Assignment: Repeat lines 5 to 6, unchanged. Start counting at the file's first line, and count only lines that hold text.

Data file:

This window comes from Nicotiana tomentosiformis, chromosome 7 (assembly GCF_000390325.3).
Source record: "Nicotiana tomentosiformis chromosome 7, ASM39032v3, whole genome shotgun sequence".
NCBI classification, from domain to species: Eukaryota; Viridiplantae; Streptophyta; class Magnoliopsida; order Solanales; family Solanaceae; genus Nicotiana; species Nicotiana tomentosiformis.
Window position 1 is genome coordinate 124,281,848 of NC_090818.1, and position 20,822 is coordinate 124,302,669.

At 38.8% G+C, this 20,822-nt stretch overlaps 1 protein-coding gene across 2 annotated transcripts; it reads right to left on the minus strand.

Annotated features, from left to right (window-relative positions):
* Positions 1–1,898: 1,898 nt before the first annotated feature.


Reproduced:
At 38.8% G+C, this 20,822-nt stretch overlaps 1 protein-coding gene across 2 annotated transcripts; it reads right to left on the minus strand.

Annotated features, from left to right (window-relative positions):